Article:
Moon occults Jupiter as seen from Southern Australia this Monday night

February 17, 2013 | By | 14 Comments
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(Posted 17 February 2013) This Monday (18 February 2013) Jupiter will either be occulted by the Moon or have an extremely close encounter with the Moon. Residents of Adelaide, Hobart, Melbourne and Perth will be treated to the sight of Jupiter quickly fading from view as it disappears behind the unlit side of the Moon and then reappears sometime later on the sunlit (left) side of the Moon. Even a casual observer in the above cities without any optical aid (i.e. binoculars or telescope) looking at the Moon at the correct time will see Jupiter disappear from view.

Occultation or miss? Diagram (c) Paul Floyd. Moon image (c) and courtesy of Sky Safari Pro tablet app. Used with permission.

Occultation or miss? Diagram (c) Paul Floyd. Moon image (c) and courtesy of Sky Safari Pro tablet app. Used with permission.

The above chart shows the location of Jupiter in relationship to the Moon on the night of Monday 18 February 2013. Obervers in Sydney, Canberra and Brisbane will only see Jupiter have a close encounter with the Moon with closest approach around 11.08 pm AEST (add one hour if your location follows Daylight savings time). Astronomers refer to this type of close encounter as a conjunction.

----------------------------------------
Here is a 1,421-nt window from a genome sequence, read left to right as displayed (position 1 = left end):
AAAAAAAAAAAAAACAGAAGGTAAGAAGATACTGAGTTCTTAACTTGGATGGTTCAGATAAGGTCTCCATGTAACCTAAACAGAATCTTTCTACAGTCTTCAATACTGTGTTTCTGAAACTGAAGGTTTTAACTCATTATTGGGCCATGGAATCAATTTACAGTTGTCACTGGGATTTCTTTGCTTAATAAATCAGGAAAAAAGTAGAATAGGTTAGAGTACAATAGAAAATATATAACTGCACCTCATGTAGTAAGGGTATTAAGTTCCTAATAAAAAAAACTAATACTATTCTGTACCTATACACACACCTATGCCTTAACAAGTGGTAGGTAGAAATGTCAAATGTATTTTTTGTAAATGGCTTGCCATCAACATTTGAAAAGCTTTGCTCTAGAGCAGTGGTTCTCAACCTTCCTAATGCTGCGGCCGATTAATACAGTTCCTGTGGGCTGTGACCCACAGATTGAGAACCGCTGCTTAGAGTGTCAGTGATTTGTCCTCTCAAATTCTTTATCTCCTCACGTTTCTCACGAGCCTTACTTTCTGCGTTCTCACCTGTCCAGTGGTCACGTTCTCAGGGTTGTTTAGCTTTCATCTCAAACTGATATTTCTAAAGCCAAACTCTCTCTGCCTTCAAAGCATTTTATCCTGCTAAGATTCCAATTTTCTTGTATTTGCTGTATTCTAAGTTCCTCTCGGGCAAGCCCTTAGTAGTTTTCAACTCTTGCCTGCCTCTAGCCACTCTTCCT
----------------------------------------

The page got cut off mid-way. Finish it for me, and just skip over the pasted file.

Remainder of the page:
City Disappearance Reappearance
 Adelaide  10.00 pm  10.37 pm
 Hobart  10.21 pm  11.13 pm
 Melbourne  10.33 pm  11.10 pm
 Perth  7.39 pm  8.45 pm

The above chart lists disappearance (or using astronomical terms an occultation) and reappearance times for Jupiter for Adelaide, Hobart, Melbourne and Perth. Note that these times are NOT corrected for daylight savings time. Add one hour if you live in those cities and you are currently on Summer Time.

If you are lucky enough to live in Adelaide, Hobart, Melbourne or Perth and own a telescope, don’t forget to watch the occultation using your telescope. The below Youtube video (by Rafael Defavari in Brazil) captures how amazing the occultation will look through a telescope.

Finally, if you have never seen a planet in the sky before, Jupiter’s very close encounter with the Moon will enable you to find Jupiter without any trouble. Jupiter appears to the unaided eye as a very bright star.

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This website is maintained by Paul Floyd. I am an amateur astronomer (and school teacher) with 25 years experience (as at 2015) in running a range of education and public astronomy outreach activities. As of January 2015, I have been providing astronomy information via the WWW for eighteen years.